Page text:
''Arif Cem Gundogan reports on what is actually happening in Turkey regarding climate change & low carbon development''

MET Office says: crop yield may decline in Turkey

Posted: December 5th, 2011 | Author: | Filed under: Uncategorized | Tags: , , , , , , , | No Comments »

Report shows costs of taking no action on climate change

The results of a major new scientific assessment of climate change has been published (just seconds ago) which highlights the effects the world (24 focus countries in particular) could face if global temperature changes are not limited to two degrees (which will be the case as IEA warned recently).

The assessment was commissioned by Chris Huhne, the UK’s Secretary of State for Energy and Climate Change, and lead by the Met Office Hadley Centre studied 24 different countries, from developed to developing.

The report underlines that temperatures would rise generally between 3-5 degrees Celsius this century, if emissions are left unchecked. This could be followed by significant changes in rainfall patterns, which may lead to increased pressure on crop production, water stress and flood risks.

The production of staple food crops may decline in parts of Bangladesh, Brazil, China, Egypt, India, Russia, Turkey, and the USA.

Summary of the report (taken from the press release):

• All countries studied show an increase in the number of people at risk from coastal flooding due to sea level rise. By the end of the century, in the worst case scenario, up to about 49 million additional people could be at risk, with the majority being in Bangladesh, China, India, Egypt and Indonesia;

• The majority of countries studied are projected to see a significant increased risk of river flooding;

The production of staple food crops may decline in parts of Bangladesh, Brazil, China, Egypt, India, Russia, Turkey, and the USA. In some cases, crop yield increases may be expected for example in Germany and Japan. Food security is highlighted as a growing risk before 2040 in Bangladesh and India;

• Water resources are threatened by drought and growing demand. Areas highlighted as likely to suffer increased water stress include parts of Italy, France and the southwest USA. In some cases however, water stress may decline in some regions.

The report will be accessible at: www.metoffice.gov.uk/climate-change/policy-relevant/obs-projections-impacts after 15:30 GMT, today.

* The reports consider how climate has been changing and what effect this has had and assess future impacts of climate change across 24 major economies including both developed and developing nations.

* The countries covered in the project are: Argentina, Australia, Bangladesh, Brazil, Canada, China, Egypt, France, Germany, India, Indonesia, Italy, Japan, Kenya, Mexico, Peru, Russia, Saudi Arabia, South Africa, Republic of Korea, Spain, Turkey, UK and USA. The Canadian report was not completed in time for publication at Durban.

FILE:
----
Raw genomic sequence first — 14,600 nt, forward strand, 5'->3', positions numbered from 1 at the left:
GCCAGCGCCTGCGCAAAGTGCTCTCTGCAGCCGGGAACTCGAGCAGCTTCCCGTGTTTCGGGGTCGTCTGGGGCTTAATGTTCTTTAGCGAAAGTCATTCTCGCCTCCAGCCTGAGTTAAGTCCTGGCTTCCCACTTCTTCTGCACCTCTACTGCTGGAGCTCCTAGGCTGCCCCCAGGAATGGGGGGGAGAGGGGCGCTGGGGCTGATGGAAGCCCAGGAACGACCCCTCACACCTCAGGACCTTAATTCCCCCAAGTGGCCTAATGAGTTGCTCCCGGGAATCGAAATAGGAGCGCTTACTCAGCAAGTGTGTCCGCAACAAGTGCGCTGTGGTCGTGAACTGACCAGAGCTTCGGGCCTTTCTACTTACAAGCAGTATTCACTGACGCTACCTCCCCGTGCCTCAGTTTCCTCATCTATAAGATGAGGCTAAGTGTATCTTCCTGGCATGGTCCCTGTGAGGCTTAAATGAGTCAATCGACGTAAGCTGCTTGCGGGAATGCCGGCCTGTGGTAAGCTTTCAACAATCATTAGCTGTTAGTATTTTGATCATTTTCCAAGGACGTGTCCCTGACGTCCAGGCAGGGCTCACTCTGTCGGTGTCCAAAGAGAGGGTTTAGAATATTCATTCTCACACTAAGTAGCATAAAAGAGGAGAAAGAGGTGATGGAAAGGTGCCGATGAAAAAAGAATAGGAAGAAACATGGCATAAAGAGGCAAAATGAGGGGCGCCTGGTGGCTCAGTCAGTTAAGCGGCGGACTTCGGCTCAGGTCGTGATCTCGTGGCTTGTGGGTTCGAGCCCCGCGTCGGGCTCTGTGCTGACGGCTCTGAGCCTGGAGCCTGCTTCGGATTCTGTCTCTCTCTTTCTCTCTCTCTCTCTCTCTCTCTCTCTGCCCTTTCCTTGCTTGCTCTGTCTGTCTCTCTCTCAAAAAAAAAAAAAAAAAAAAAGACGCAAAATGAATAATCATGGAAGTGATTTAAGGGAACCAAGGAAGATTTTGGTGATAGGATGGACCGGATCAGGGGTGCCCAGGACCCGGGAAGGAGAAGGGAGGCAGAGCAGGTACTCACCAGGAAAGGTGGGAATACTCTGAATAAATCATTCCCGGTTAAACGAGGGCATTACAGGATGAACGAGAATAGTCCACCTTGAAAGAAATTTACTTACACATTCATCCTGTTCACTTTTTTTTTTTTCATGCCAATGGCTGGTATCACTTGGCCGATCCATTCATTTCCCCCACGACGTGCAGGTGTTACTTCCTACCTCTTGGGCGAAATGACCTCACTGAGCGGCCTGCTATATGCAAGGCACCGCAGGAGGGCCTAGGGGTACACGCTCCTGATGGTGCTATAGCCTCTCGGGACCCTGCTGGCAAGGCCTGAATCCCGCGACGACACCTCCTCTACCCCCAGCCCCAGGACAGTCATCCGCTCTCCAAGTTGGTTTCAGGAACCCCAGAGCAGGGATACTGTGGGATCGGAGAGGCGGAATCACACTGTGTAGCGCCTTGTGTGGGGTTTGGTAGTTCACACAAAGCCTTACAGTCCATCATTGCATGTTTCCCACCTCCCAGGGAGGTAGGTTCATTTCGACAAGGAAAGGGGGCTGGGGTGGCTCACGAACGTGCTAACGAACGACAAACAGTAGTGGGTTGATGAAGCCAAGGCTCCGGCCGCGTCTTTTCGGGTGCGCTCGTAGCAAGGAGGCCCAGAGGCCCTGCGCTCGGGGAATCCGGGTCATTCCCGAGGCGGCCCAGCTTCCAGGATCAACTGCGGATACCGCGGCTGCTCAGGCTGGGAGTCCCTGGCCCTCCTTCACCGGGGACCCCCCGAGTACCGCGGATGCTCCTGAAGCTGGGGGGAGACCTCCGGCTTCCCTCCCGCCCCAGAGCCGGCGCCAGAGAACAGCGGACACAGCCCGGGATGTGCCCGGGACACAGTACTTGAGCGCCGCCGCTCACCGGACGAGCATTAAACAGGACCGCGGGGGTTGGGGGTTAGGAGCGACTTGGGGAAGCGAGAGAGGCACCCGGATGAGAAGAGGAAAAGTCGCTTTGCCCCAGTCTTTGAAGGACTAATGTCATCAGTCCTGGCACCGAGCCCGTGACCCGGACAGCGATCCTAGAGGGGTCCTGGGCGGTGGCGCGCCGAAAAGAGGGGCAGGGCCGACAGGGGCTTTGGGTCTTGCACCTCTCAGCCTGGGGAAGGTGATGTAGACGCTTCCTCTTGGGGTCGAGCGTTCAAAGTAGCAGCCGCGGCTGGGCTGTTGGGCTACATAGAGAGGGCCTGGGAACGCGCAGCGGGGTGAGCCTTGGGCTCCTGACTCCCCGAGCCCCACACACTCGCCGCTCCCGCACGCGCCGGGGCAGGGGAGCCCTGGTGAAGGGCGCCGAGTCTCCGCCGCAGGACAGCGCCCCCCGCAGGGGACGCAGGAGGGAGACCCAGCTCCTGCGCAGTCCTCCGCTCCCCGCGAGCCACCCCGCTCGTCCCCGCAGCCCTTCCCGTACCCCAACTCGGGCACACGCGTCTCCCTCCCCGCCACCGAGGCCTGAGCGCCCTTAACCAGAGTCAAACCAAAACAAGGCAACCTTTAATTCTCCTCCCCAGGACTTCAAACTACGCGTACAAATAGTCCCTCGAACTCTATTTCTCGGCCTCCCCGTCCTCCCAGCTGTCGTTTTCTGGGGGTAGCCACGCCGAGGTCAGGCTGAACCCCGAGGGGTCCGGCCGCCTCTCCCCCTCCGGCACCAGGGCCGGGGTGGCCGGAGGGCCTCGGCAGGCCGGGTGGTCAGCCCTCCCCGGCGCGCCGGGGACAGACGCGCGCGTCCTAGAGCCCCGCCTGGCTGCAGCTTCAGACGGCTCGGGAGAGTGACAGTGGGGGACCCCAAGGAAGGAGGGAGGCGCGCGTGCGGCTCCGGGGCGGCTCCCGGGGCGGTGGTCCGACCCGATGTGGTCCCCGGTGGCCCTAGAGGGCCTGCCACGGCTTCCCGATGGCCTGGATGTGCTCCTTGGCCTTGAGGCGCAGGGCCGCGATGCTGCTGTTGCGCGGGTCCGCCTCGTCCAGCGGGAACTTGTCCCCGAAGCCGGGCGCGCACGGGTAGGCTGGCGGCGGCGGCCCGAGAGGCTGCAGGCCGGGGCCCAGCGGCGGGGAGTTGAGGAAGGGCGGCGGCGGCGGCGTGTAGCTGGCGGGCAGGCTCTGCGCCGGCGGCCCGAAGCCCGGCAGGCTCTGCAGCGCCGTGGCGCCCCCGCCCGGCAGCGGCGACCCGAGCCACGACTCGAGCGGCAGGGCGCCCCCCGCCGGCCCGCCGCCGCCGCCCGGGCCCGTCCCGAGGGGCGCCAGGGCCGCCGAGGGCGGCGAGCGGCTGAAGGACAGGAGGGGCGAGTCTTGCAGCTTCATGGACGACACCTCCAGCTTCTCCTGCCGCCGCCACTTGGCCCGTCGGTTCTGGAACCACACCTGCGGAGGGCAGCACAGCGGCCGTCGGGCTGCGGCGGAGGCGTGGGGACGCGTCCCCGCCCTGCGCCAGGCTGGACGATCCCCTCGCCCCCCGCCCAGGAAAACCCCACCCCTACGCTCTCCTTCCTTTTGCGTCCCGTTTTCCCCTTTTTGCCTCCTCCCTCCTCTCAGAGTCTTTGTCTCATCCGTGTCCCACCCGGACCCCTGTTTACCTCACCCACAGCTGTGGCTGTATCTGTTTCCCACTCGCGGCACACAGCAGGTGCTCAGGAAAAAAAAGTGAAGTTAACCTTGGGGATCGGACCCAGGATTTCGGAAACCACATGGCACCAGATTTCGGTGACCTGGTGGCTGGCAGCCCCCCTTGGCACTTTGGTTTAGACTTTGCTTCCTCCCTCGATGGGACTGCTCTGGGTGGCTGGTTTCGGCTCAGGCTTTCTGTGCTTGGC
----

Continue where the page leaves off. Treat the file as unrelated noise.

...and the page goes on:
* For any press inquiry please contact:

Department of Energy and Climate Change
3 Whitehall Place, London, SW1A 2AW
Press enquiries +44 (0)300 068 5218
Public enquiries +44 (0)300 060 4000
Textphone +44 (0)20 7215 6740 (for those with hearing impairment)

And the fossil award goes to… Turkey!

Posted: December 4th, 2011 | Author: | Filed under: Uncategorized | Tags: , , , , | No Comments »

Durban, South Africa – Turkey earned the First Place Fossil of the Day today for trying to acquire funding and technology under the Kyoto Protocol without agreeing to any greenhouse gas pollution cuts. CAN cannot remember the last time Turkey took the fossil stage, but its actions recently were clearly worthy of this dubious distinction. The Fossil as presented read:

“Turkey wins the 1st Place Fossil. Turkey finally made it to the podium and managed to grab its first Fossil of the Day award today.

Turkey has increased its greenhouse gas emissions 98% since 1990 and so far avoided having any commitment or clear target to turn this trend around. Instead, Turkey is allocating its financial resources to build more coal power plants, as well as planning two nuclear power plants and pouring money into road transport. 15000 kilometers of new divided highways and a third bridge in Istanbul is underway.

Turkey is now asking to be included in the technology and financial mechanisms of the Kyoto Protocol but is still not talking about any commitment or reduction targets. Turkey did not submit a pledge under the Copenhagen Accord.

Turkey is also setting a bad example for the advanced developing countries. When it comes to economic growth the Turkish government is very happy to talk about the figures, but when it comes to GHG emissions Turkey tends to hide itself under the Turkish rug.

The ‘cheeky’ move of Turkey is unacceptable. Having one of the best wind, solar and geothermal energy resources and energy efficiency potentials, the country could do more. Turkey’s ‘unique position’ among the Annex-1 countries is no excuse for doing nothing but asking for more!

We call the Turkish government to take action – put money for climate, energy efficiency and renewables and abandon coal and nuclear power plant projects.”

Source: http://climatenetwork.org/fossil-of-the-day/turkey-earns-its-first-fossil-wanting-everything-giving-nothing